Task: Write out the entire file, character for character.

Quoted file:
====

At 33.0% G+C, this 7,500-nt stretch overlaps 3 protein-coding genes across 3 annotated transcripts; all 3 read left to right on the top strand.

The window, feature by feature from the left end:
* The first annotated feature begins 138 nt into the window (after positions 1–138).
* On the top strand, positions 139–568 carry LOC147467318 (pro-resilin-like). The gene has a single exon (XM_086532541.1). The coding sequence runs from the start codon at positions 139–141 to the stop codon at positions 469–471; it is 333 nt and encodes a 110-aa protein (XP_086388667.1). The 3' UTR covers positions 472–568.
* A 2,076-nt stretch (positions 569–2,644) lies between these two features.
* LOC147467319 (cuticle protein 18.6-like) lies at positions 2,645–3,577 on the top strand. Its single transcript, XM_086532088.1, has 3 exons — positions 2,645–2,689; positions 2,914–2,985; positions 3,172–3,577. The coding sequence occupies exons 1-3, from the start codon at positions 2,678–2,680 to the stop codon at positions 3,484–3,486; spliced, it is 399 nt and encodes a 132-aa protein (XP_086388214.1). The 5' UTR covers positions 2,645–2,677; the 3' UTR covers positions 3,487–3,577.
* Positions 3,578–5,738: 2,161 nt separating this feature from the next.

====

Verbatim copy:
At 33.0% G+C, this 7,500-nt stretch overlaps 3 protein-coding genes across 3 annotated transcripts; all 3 read left to right on the top strand.

The window, feature by feature from the left end:
* The first annotated feature begins 138 nt into the window (after positions 1–138).
* On the top strand, positions 139–568 carry LOC147467318 (pro-resilin-like). The gene has a single exon (XM_086532541.1). The coding sequence runs from the start codon at positions 139–141 to the stop codon at positions 469–471; it is 333 nt and encodes a 110-aa protein (XP_086388667.1). The 3' UTR covers positions 472–568.
* A 2,076-nt stretch (positions 569–2,644) lies between these two features.
* LOC147467319 (cuticle protein 18.6-like) lies at positions 2,645–3,577 on the top strand. Its single transcript, XM_086532088.1, has 3 exons — positions 2,645–2,689; positions 2,914–2,985; positions 3,172–3,577. The coding sequence occupies exons 1-3, from the start codon at positions 2,678–2,680 to the stop codon at positions 3,484–3,486; spliced, it is 399 nt and encodes a 132-aa protein (XP_086388214.1). The 5' UTR covers positions 2,645–2,677; the 3' UTR covers positions 3,487–3,577.
* Positions 3,578–5,738: 2,161 nt separating this feature from the next.